Wataniya Palestine, a mobile operator and subsidiary of Qatar Telecom, will launch its initial public offering (IPO) on the Palestinian Securities Exchange this year, the chief executive of the bourse said in Abu Dhabi yesterday. Ahmad Aweidah was in the capital as part of an extended roadshow to convince Palestinians around the world to invest in their home exchange.
"There are 11 million Palestinians in the world, but only 4 million live in the West Bank and Gaza," he said. "We don't see ourselves as the exchange of the Palestinian authority, but the exchange of the Palestinian people." Mr Aweidah acknowledged it was difficult to sell the "Palestine" brand to the financial community because of the perception it was unstable. "There is the story of the occupation, there are settlements. But there is another story. Palestinians have done a good job of institutional reform and maintaining security, which has translated into economic activity and increased economic growth," he said.
The Wataniya Palestine IPO, expected to be about US$187 million (Dh686.8m), is among the success stories. At least three other IPOs are set to launch before the end of the year, Mr Aweidah said. The Palestinian Securities Exchange, whose major stakeholder is Palestine Development and Investment Company (PADICO), has been undergoing regulatory changes to get approval from the Ministry of Economy to float its own shares on the bourse. Mr Aweidah said he was also aiming for a dual listing on a European stock exchange in the future.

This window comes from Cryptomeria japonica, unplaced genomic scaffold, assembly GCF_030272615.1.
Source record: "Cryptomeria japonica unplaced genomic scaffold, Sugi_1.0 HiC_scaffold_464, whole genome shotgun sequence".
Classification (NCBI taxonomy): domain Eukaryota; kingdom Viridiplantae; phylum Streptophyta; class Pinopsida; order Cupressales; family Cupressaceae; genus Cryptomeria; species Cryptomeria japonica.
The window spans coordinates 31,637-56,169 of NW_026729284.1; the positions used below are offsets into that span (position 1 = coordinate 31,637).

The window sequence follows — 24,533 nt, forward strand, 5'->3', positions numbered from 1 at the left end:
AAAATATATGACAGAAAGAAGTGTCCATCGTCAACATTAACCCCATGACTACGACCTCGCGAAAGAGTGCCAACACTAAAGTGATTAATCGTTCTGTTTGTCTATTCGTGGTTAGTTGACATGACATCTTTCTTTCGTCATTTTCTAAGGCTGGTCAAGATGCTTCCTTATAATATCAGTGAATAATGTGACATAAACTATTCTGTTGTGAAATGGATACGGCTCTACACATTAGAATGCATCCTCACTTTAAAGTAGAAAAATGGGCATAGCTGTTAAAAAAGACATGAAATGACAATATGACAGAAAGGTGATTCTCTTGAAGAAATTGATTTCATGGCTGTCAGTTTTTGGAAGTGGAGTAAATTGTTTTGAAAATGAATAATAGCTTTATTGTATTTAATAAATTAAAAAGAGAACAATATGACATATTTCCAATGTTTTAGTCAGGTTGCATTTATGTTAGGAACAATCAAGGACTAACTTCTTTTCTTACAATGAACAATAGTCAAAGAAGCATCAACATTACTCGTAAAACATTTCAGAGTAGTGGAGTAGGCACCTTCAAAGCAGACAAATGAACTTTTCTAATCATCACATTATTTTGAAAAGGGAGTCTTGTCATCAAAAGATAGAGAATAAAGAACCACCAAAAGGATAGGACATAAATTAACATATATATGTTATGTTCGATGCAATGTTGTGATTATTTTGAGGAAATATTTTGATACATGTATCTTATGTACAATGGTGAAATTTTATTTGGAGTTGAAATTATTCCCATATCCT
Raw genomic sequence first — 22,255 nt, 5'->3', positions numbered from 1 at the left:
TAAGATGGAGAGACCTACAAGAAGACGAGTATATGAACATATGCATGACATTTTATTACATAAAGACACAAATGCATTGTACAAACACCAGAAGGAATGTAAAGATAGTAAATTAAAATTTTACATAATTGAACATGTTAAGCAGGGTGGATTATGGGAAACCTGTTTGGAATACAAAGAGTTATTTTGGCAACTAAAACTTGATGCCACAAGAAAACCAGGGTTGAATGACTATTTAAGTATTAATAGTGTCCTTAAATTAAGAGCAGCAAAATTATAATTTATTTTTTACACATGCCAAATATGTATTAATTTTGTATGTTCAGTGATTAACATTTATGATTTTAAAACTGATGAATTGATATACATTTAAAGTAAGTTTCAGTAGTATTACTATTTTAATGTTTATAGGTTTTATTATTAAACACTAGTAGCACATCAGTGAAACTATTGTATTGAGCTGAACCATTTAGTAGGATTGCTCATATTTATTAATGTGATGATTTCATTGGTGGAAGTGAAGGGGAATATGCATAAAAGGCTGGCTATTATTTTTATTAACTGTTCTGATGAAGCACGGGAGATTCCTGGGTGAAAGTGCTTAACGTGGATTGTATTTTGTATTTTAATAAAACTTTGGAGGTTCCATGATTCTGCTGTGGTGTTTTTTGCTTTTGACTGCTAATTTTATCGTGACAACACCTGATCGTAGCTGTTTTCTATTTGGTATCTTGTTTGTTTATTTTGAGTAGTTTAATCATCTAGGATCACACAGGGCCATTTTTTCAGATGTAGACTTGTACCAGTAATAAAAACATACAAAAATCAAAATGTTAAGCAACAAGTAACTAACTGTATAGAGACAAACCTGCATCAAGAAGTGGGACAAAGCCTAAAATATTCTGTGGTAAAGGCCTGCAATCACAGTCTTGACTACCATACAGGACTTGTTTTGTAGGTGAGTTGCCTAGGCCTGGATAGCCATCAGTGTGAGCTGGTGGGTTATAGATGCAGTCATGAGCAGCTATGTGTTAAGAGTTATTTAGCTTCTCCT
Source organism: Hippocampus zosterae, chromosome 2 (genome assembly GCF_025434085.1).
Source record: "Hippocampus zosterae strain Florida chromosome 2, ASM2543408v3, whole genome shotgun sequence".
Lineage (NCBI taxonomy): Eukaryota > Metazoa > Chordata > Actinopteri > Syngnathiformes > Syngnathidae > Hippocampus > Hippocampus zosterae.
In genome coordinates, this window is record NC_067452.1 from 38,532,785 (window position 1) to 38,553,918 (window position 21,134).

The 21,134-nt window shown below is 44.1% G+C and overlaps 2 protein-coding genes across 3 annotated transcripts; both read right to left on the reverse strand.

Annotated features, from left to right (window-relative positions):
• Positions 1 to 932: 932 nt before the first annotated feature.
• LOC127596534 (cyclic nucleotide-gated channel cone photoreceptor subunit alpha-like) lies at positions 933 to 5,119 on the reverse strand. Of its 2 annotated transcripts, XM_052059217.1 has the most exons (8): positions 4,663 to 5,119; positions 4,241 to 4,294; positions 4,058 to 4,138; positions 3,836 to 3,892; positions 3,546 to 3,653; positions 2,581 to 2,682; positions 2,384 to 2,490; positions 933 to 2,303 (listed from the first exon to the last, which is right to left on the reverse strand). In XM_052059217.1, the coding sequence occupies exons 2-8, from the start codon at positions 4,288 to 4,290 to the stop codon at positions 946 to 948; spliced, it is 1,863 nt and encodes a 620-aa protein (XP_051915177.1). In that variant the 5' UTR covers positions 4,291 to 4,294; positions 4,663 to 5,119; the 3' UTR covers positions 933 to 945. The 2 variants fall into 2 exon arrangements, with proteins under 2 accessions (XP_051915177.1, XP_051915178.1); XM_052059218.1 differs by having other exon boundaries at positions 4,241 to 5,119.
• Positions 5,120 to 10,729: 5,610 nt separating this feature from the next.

The bourse's market capitalisation is $2.6 billion, with 41 companies listed from five sectors, and the average daily value of shares traded is between $2m and $5m. Many traders are able to deal electronically from home even when there is a curfew in place. Mr Aweidah said Palestine had been a profitable investment site despite the political turmoil. Foreign investors from the Gulf and elsewhere in the Middle East now own 45 per cent of listed Palestinian companies. During his lengthy roadshow, which also included stops in Chile, the UK, and Jordan, Mr Aweidah opened four new accounts from institutional investors who plan to put some money to work in Palestine, he said.
He said he hoped Palestinian businessmen would not only approach the bourse as investors but encourage foreign companies to list on the exchange. "It is one way of building bridges with the Palestinians outside," he said. firstname.lastname@example.org